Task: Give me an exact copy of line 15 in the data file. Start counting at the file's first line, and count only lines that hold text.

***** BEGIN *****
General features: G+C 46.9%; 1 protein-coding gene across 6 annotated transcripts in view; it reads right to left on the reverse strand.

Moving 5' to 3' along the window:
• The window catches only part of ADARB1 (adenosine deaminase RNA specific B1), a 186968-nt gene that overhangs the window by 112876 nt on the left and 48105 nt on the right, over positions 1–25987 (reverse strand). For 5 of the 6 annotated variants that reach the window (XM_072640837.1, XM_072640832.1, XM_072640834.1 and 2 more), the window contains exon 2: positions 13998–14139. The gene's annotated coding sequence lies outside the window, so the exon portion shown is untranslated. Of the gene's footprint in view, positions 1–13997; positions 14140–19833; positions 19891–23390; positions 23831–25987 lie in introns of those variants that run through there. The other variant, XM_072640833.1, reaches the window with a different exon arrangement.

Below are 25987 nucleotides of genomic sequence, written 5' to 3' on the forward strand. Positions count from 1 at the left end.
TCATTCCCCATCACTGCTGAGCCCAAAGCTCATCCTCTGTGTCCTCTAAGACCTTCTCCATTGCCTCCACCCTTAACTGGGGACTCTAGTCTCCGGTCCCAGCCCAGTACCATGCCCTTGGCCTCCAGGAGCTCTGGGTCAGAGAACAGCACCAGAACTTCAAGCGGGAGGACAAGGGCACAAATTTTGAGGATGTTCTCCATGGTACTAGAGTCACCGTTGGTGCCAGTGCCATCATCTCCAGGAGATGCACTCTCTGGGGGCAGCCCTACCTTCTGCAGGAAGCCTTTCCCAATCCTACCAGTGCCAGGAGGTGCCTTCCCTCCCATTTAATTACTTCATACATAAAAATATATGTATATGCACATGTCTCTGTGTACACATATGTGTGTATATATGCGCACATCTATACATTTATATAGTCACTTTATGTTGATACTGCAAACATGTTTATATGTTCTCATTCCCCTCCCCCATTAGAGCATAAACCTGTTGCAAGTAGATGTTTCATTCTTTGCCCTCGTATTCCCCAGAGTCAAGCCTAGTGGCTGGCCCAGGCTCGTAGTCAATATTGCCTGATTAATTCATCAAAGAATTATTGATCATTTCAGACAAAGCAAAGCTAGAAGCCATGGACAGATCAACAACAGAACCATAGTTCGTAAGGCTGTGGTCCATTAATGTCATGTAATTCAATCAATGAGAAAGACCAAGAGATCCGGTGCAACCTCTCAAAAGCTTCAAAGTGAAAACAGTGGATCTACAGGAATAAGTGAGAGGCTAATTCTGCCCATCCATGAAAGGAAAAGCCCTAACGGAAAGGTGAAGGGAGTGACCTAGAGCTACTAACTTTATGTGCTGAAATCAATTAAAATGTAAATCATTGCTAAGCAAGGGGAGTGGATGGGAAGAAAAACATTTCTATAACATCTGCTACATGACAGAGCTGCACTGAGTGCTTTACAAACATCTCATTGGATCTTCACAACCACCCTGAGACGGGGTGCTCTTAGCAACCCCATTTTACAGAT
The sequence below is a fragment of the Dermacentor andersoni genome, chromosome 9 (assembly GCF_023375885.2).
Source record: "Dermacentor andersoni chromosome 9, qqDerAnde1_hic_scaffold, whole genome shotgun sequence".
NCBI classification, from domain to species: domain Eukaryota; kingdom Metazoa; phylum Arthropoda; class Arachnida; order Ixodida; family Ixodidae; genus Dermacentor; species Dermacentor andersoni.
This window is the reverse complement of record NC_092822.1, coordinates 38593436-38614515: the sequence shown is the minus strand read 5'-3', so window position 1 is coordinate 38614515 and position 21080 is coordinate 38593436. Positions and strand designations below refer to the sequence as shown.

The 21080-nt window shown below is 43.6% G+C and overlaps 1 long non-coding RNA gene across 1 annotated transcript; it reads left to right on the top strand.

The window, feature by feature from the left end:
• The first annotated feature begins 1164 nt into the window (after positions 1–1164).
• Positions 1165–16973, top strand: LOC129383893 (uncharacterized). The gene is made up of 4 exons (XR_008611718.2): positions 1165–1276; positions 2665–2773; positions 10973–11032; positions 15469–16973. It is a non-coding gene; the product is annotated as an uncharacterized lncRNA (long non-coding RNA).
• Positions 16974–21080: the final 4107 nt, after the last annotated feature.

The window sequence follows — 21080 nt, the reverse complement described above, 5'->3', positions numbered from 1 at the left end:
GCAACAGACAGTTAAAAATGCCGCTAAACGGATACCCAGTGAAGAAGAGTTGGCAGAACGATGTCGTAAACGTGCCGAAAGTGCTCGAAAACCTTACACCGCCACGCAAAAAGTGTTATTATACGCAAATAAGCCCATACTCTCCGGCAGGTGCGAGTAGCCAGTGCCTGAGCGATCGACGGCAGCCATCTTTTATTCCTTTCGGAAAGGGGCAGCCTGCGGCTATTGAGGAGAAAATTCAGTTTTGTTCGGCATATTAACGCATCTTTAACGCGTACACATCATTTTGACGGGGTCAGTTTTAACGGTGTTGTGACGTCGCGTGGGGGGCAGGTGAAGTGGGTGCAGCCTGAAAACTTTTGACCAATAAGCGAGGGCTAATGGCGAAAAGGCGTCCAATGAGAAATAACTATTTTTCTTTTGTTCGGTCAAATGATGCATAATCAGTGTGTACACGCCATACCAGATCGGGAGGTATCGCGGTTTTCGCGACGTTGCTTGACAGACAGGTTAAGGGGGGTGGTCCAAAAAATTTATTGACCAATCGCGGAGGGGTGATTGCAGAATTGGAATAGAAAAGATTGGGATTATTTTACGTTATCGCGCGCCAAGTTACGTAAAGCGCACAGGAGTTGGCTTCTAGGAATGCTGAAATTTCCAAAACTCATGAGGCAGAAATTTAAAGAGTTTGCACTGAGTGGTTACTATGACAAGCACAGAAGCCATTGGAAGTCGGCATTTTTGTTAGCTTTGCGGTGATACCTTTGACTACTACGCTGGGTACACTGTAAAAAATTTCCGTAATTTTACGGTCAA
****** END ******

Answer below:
The window sequence follows — 21080 nt, the reverse complement described above, 5'->3', positions numbered from 1 at the left end: